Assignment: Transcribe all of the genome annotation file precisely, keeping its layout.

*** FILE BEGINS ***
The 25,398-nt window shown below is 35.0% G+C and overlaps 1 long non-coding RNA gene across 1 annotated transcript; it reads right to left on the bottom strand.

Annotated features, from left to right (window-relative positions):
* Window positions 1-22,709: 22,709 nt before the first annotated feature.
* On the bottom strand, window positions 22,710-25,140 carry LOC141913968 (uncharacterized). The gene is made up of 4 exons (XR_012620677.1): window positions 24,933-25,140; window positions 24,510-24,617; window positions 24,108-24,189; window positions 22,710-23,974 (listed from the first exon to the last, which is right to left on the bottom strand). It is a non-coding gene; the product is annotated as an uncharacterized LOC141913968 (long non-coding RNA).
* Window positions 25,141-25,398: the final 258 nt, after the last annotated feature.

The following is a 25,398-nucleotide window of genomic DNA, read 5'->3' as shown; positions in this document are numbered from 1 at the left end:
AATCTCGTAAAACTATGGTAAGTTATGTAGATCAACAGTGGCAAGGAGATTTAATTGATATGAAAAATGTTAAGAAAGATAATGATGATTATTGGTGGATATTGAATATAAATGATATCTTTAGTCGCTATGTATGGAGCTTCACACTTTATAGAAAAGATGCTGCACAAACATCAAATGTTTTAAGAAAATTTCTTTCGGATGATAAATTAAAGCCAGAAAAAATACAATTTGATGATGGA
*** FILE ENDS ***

The 25,398-nt window shown below is 35.0% G+C and overlaps 1 long non-coding RNA gene across 1 annotated transcript; it reads right to left on the bottom strand.

Annotated features, from left to right (window-relative positions):
* Window positions 1-22,709: 22,709 nt before the first annotated feature.
* On the bottom strand, window positions 22,710-25,140 carry LOC141913968 (uncharacterized). The gene is made up of 4 exons (XR_012620677.1): window positions 24,933-25,140; window positions 24,510-24,617; window positions 24,108-24,189; window positions 22,710-23,974 (listed from the first exon to the last, which is right to left on the bottom strand). It is a non-coding gene; the product is annotated as an uncharacterized LOC141913968 (long non-coding RNA).
* Window positions 25,141-25,398: the final 258 nt, after the last annotated feature.

The following is a 25,398-nucleotide window of genomic DNA, read 5'->3' as shown; positions in this document are numbered from 1 at the left end:
AATCTCGTAAAACTATGGTAAGTTATGTAGATCAACAGTGGCAAGGAGATTTAATTGATATGAAAAATGTTAAGAAAGATAATGATGATTATTGGTGGATATTGAATATAAATGATATCTTTAGTCGCTATGTATGGAGCTTCACACTTTATAGAAAAGATGCTGCACAAACATCAAATGTTTTAAGAAAATTTCTTTCGGATGATAAATTAAAGCCAGAAAAAATACAATTTGATGATGGA